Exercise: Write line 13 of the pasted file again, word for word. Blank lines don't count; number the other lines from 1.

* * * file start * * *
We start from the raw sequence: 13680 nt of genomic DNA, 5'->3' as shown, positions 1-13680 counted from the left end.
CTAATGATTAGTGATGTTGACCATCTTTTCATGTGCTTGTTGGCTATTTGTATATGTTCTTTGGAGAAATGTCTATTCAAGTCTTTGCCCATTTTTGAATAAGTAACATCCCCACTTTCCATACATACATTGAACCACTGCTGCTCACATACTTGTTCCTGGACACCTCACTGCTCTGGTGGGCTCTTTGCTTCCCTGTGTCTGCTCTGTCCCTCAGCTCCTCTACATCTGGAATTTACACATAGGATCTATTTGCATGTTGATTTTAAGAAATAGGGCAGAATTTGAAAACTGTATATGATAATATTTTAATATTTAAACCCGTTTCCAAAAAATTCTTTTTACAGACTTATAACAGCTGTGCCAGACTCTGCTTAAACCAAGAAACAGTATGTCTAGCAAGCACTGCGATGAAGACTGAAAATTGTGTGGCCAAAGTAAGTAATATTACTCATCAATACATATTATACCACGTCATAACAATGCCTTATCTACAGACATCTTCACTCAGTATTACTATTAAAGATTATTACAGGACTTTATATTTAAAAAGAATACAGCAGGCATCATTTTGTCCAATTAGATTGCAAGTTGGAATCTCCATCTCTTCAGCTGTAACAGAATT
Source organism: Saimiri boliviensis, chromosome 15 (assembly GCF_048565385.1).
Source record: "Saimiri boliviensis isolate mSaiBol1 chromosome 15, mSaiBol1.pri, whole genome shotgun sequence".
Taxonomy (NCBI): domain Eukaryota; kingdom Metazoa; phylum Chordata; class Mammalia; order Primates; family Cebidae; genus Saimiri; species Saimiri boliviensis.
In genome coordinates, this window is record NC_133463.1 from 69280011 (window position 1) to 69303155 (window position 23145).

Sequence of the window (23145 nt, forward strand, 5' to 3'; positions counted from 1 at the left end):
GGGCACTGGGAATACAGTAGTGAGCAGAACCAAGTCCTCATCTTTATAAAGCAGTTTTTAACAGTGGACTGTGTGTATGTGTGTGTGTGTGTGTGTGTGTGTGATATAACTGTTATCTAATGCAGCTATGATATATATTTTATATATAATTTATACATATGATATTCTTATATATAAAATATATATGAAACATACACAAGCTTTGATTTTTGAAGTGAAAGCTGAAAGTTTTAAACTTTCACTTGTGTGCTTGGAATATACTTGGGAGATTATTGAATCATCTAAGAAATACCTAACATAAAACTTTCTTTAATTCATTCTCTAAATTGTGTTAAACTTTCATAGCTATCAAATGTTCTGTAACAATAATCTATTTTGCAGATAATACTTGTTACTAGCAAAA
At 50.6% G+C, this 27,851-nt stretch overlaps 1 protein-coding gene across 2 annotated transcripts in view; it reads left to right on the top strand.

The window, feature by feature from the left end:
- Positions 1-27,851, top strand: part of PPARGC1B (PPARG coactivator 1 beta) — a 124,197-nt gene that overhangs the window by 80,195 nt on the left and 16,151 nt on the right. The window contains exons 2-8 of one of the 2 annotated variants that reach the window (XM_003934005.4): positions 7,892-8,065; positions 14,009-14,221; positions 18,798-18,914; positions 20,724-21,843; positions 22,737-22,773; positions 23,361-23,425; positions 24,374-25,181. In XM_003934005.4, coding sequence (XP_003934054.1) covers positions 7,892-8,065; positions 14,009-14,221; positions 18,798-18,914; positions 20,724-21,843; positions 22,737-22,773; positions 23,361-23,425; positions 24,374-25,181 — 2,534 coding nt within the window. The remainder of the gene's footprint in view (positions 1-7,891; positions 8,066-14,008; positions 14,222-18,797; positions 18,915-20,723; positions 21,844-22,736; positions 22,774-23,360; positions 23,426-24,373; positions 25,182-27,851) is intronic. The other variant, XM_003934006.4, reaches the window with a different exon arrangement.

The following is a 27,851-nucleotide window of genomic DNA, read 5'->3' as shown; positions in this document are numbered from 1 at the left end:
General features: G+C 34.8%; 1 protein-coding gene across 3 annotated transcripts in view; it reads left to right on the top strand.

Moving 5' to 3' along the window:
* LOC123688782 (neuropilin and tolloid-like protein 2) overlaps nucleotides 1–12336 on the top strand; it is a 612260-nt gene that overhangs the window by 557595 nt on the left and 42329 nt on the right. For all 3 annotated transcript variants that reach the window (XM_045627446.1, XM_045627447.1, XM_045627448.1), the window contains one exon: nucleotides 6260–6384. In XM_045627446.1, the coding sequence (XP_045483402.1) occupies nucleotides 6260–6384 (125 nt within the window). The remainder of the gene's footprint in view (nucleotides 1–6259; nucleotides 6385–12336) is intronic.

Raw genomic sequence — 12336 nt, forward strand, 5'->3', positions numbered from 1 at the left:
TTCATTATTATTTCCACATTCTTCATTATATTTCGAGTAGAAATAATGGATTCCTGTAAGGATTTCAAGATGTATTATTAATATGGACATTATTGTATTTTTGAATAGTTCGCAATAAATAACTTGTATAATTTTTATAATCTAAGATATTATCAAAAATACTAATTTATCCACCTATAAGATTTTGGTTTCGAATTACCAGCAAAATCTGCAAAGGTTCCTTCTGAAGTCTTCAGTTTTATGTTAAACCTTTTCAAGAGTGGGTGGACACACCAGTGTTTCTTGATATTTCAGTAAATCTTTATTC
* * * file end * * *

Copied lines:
General features: G+C 34.8%; 1 protein-coding gene across 3 annotated transcripts in view; it reads left to right on the top strand.